One of the most important goals of the Saint Louis Zoo is to educate its visitors. To that end, increasing numbers of exhibits tell stories about whole bio-communities rather than of a single featured resident, and in the process, Zoo staff members have become "mixologists."
Since all living organisms exist in communities made up of different plants and animals, modern zoo mangers are increasingly combining species to create a more realistic, natural experience for their animals and a more exciting one for zoo visitors.
Mixed-species exhibits provide an interactive and dynamic experience for the animals, visitors and Zoo staff. The animals are provided with enrichment through species interactions. Visitors learn from observing these interactions and enjoy increased activity levels in the habitats. Zoo staff is challenged with team management of exhibits which may include mammals, birds, reptiles and plant life.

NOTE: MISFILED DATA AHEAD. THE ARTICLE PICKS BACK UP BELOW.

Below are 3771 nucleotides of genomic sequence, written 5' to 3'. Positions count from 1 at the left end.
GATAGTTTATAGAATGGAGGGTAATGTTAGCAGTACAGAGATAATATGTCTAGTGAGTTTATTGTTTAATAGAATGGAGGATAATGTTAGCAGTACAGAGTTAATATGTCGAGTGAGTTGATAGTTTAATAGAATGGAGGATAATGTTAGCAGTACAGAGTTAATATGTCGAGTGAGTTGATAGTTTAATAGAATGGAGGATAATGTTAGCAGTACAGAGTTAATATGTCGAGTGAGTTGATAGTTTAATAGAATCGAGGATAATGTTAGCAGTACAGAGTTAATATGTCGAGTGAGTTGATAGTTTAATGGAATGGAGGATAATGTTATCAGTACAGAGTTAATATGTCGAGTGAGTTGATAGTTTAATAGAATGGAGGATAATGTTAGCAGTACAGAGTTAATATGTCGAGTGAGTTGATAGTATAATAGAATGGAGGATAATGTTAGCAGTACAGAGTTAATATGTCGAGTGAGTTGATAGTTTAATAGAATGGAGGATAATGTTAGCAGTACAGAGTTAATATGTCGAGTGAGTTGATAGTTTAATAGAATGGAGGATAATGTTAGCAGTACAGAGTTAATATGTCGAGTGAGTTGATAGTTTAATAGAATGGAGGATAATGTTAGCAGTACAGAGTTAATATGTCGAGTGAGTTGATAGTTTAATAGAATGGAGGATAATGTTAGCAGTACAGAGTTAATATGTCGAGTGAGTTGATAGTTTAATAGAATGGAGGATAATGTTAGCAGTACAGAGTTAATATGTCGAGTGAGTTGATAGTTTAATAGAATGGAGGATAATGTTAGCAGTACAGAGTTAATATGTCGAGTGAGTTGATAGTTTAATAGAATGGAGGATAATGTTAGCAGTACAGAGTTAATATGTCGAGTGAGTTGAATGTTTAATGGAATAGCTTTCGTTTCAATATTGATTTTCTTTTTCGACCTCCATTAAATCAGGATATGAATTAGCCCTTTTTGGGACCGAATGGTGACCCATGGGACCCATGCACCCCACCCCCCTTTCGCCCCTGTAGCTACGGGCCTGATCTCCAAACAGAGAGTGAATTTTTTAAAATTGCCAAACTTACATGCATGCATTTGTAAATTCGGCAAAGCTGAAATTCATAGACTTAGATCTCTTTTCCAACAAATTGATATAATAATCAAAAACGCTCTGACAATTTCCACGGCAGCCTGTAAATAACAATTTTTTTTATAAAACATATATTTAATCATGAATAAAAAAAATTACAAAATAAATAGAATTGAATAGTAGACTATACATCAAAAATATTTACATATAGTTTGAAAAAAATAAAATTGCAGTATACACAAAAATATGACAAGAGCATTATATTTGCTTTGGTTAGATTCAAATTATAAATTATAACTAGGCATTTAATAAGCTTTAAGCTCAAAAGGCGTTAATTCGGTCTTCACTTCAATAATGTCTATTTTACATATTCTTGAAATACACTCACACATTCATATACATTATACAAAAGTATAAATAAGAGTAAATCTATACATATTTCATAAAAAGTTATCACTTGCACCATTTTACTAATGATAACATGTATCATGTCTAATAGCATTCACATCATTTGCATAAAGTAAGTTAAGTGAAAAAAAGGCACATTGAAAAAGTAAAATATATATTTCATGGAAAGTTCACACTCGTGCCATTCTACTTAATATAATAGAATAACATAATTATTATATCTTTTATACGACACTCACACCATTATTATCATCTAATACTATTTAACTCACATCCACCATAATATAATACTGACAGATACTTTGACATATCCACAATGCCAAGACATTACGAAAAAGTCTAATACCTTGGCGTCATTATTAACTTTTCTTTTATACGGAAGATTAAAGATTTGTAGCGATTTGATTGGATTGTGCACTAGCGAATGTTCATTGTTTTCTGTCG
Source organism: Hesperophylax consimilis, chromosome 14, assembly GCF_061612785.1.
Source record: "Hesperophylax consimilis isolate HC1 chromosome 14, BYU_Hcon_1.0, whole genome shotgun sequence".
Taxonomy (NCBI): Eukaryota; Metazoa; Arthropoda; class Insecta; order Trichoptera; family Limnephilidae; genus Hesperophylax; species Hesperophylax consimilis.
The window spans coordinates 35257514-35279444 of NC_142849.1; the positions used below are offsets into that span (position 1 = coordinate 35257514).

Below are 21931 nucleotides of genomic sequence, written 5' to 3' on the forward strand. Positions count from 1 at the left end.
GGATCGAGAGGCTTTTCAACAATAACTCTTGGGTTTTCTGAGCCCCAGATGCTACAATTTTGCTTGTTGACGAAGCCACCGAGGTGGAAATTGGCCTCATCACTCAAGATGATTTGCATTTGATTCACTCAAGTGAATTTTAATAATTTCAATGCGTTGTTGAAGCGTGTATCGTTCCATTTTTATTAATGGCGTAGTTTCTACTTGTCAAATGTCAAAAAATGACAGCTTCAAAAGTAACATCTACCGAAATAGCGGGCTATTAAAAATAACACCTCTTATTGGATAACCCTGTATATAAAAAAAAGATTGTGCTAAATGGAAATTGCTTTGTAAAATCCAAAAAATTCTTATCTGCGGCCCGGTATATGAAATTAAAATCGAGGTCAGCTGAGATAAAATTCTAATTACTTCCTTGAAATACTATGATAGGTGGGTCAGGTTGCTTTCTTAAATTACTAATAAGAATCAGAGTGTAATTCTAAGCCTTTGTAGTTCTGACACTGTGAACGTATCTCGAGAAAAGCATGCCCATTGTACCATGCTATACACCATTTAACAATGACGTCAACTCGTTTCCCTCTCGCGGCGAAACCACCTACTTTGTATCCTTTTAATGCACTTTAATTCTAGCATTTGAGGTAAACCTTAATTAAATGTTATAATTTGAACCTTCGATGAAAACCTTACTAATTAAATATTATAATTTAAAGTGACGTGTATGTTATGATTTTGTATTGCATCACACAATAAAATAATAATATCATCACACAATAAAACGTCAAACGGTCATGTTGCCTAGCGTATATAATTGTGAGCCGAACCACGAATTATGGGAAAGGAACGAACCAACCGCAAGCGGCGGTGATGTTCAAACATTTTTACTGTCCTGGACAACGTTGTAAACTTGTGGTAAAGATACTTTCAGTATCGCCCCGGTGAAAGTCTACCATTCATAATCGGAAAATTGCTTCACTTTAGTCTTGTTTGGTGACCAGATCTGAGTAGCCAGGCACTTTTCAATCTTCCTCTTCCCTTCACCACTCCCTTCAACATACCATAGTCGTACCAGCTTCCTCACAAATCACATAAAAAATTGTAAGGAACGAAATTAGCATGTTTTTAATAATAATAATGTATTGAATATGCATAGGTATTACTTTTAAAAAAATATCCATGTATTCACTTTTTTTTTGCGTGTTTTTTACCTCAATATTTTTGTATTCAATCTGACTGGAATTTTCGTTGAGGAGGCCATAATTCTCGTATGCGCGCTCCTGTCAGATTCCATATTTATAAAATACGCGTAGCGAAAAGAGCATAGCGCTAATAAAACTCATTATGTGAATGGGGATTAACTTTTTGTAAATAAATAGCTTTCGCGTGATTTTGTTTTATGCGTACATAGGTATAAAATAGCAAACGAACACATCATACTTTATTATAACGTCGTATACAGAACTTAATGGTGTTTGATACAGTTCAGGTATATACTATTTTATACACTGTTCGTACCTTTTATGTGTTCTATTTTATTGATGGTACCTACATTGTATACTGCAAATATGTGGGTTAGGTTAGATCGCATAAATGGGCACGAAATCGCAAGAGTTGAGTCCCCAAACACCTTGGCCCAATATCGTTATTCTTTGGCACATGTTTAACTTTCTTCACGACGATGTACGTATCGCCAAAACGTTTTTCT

In the Red Rocks area, the Zoo staff plan each year which areas will be "mixed." In planning each mixed exhibit, staff consider the native region and habitat of the selected species, the temperament of the mammal and bird species chosen, an the area's characteristics such as size, perimeter height and amount of foliage. For example, our banteng herd have shared space with the Reeve's muntjac, a small Asian deer. Bongos and yellow-backed duikers, both forest antelope from Central Africa, have also been exhibited together.